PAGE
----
We all know the importance of saving for retirement, but many people fail to realise that saving into a pension could provide shorter-term benefits, too, namely in the form of tax relief. This is particularly true of higher earners, and failing to contribute to their pension could mean they miss out on thousands of pounds in tax relief over their working life.
Research from Prudential has found that a large number of higher rate taxpayers are missing out on tax relief by failing to make sufficient pension contributions, with 23% not making any contributions at all. This could have a significant financial impact – based on the average annual earnings of a higher rate taxpayer of £50,200, making pension contributions of just 5% of their earnings would reduce their annual tax bill by around £1,000. By failing to contribute, they're effectively giving an extra £1,000 to the taxman every year when there's no need to!
Even those who do contribute may not be benefitting fully, as of those higher rate taxpayers who make contributions, 23% are unsure whether they reclaim the full amount of tax relief they're entitled to (higher earners who are members of certain personal pension schemes have to reclaim the additional relief themselves, with members only receiving basic tax relief of 20% automatically). Prudential's calculations show that a higher rate taxpayer who fails to claim this additional 20% relief would sacrifice an extra £500 per year, again assuming typical earnings and contributions.
Clare Moffat, a tax expert at Prudential, commented: "Many people go to great lengths to make everyday household savings that could amount to only a few pounds. While that is not insignificant, they could bank many hundreds of pounds a year simply by fully utilising the tax relief available on certain pension contributions.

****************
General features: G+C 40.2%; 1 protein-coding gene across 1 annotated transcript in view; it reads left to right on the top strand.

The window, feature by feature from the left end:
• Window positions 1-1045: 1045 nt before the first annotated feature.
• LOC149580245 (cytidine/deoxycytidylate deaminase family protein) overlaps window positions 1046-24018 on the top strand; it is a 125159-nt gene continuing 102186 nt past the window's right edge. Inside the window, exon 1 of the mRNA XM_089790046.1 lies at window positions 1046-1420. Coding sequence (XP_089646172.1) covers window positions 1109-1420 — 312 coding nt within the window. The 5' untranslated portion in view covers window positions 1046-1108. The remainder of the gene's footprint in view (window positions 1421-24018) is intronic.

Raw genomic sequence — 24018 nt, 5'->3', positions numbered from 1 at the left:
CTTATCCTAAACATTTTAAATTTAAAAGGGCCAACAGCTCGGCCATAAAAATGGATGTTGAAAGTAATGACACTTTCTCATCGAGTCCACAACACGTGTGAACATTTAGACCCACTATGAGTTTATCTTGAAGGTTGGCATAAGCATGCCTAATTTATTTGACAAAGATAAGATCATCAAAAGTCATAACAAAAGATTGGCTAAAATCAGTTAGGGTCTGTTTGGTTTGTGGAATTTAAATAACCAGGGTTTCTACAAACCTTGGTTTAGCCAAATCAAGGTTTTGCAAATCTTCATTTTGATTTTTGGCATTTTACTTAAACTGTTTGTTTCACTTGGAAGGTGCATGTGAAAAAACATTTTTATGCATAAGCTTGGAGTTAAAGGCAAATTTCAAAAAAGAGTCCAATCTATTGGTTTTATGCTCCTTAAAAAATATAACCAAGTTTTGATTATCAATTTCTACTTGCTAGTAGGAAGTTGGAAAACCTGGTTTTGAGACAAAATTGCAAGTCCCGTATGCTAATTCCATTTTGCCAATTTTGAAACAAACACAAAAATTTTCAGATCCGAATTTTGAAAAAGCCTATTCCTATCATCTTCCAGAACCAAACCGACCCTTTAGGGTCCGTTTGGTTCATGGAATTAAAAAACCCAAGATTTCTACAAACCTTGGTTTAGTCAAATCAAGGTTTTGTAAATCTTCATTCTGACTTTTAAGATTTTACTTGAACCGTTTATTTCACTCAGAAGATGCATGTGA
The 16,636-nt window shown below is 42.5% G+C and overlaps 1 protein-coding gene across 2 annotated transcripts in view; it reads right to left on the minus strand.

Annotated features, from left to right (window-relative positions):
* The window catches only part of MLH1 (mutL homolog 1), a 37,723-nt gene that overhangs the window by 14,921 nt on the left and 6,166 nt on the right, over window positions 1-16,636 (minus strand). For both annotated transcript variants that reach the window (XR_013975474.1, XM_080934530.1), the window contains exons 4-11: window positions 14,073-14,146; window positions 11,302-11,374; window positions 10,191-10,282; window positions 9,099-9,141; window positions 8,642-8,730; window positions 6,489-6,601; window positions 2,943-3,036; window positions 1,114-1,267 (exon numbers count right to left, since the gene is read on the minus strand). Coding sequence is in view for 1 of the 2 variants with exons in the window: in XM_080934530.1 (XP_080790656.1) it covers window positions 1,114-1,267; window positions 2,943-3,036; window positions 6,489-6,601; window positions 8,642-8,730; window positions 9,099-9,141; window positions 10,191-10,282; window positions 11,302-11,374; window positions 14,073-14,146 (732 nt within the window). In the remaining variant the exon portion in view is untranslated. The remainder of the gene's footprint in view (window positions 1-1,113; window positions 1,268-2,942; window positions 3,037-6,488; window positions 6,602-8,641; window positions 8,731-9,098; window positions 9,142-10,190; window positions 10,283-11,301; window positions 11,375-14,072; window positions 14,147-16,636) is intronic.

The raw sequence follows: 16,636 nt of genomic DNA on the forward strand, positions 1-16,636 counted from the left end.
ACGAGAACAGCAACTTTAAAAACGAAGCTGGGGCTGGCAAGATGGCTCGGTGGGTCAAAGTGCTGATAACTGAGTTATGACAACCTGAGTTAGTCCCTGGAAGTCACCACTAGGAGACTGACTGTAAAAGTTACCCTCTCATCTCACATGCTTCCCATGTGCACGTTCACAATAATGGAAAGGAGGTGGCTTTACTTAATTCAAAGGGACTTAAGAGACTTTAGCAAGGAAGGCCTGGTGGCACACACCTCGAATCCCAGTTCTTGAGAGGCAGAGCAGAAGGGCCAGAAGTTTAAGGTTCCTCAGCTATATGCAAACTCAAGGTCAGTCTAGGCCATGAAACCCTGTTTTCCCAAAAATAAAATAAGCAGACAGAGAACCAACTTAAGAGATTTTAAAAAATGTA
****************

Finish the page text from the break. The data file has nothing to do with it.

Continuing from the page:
"With an annual average of £1,000 in tax relief available to higher rate taxpayers, it makes sense for people to maximise their contributions and make sure they're getting all the relief they are due. Additionally, those who make regular pension contributions will potentially receive valuable employer contributions, and therefore benefit from an even greater boost to the eventual value of their retirement pot."
So, if you're a higher earner, don't forget about that all-important pension. Contributing could reduce your tax bill by an average of £1,000 per year while ensuring you'll have a comfortable savings pot for retirement, so with both short-term and long-term financial benefits, doesn't it make sense to get saving?
Of course, those on lower incomes shouldn't shy away from contributing, either, as everyone can benefit from tax relief and the knowledge that they'll have a decent pension fund waiting for them. Knowing that you won't have to suffer financially in the future can provide valuable peace of mind, and if you combine your pension with additional savings vehicles (such as ISAs or fixed rate bonds) you can grow your retirement pot even more! So, don't lose out – start saving properly and see if you can reap the rewards.
Find the best savings rates
Compare the best cash ISA rates
Best fixed rate bonds for savings
Disclaimer: Information is correct as of the date of publication (shown at the top of this article). Any products featured may be withdrawn by their provider or changed at any time.
Moneyfacts.co.uk will, like most other websites, place cookies onto your computer’s
hard drive. This includes tracking cookies.